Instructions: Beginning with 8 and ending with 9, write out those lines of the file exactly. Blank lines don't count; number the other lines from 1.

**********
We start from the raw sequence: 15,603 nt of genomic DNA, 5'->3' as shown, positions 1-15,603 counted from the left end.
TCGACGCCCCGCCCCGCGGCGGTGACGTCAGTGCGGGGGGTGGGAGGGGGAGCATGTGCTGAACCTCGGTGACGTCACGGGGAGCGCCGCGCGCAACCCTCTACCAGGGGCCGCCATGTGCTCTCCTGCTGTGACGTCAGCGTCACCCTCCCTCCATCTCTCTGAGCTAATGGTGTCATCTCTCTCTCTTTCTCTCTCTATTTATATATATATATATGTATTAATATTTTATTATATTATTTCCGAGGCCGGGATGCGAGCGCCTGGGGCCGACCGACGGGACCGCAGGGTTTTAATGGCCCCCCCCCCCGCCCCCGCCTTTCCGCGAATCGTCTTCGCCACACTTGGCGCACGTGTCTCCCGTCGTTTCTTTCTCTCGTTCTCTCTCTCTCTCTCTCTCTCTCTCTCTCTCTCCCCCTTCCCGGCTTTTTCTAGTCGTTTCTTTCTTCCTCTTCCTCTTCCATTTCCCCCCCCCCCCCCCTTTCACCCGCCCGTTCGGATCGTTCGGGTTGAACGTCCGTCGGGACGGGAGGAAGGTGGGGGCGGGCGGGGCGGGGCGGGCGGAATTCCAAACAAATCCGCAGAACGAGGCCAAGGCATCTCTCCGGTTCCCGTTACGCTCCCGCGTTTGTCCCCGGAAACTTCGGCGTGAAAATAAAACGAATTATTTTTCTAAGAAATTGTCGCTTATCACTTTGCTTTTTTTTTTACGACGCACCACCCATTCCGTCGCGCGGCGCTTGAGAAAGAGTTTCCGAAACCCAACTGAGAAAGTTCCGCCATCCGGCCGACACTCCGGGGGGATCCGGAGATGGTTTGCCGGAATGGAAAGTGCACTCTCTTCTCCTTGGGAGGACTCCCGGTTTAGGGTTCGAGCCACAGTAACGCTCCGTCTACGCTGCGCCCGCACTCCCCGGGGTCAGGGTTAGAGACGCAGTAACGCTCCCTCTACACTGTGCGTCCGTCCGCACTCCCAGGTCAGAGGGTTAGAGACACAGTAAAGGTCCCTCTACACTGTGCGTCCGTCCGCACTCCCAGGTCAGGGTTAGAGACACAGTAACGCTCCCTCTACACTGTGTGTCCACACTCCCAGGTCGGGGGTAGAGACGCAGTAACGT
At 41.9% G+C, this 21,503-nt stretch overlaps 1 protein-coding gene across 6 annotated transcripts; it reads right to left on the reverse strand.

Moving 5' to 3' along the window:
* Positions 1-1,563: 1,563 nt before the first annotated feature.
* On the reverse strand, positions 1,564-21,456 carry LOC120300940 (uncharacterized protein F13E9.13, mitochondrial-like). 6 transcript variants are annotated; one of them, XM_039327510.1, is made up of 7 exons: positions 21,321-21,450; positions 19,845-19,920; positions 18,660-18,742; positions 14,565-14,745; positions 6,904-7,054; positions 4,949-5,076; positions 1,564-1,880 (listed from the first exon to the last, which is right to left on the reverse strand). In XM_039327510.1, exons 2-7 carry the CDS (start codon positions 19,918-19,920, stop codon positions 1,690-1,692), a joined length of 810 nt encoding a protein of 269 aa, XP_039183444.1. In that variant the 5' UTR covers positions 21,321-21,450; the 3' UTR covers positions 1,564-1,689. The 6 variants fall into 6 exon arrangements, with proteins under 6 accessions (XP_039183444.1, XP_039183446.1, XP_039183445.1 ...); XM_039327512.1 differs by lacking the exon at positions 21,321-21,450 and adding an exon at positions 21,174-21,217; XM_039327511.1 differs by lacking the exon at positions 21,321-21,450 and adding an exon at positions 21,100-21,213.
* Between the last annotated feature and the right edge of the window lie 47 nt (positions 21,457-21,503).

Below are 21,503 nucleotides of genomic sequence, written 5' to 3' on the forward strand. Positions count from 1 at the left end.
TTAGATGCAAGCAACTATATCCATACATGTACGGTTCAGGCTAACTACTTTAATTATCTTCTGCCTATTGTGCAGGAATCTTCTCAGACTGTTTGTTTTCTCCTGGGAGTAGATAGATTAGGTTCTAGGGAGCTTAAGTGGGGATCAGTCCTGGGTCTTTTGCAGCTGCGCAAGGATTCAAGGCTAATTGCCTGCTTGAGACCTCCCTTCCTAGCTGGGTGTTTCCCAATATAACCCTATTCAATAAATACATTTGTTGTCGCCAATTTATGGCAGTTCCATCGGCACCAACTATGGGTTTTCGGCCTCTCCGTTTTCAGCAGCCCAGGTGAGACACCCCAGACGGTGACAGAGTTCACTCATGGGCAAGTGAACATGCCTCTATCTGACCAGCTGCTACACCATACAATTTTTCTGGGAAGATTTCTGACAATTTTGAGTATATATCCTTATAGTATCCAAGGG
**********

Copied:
Below are 21,503 nucleotides of genomic sequence, written 5' to 3' on the forward strand. Positions count from 1 at the left end.
TTAGATGCAAGCAACTATATCCATACATGTACGGTTCAGGCTAACTACTTTAATTATCTTCTGCCTATTGTGCAGGAATCTTCTCAGACTGTTTGTTTTCTCCTGGGAGTAGATAGATTAGGTTCTAGGGAGCTTAAGTGGGGATCAGTCCTGGGTCTTTTGCAGCTGCGCAAGGATTCAAGGCTAATTGCCTGCTTGAGACCTCCCTTCCTAGCTGGGTGTTTCCCAATATAACCCTATTCAATAAATACATTTGTTGTCGCCAATTTATGGCAGTTCCATCGGCACCAACTATGGGTTTTCGGCCTCTCCGTTTTCAGCAGCCCAGGTGAGACACCCCAGACGGTGACAGAGTTCACTCATGGGCAAGTGAACATGCCTCTATCTGACCAGCTGCTACACCATACAATTTTTCTGGGAAGATTTCTGACAATTTTGAGTATATATCCTTATAGTATCCAAGGG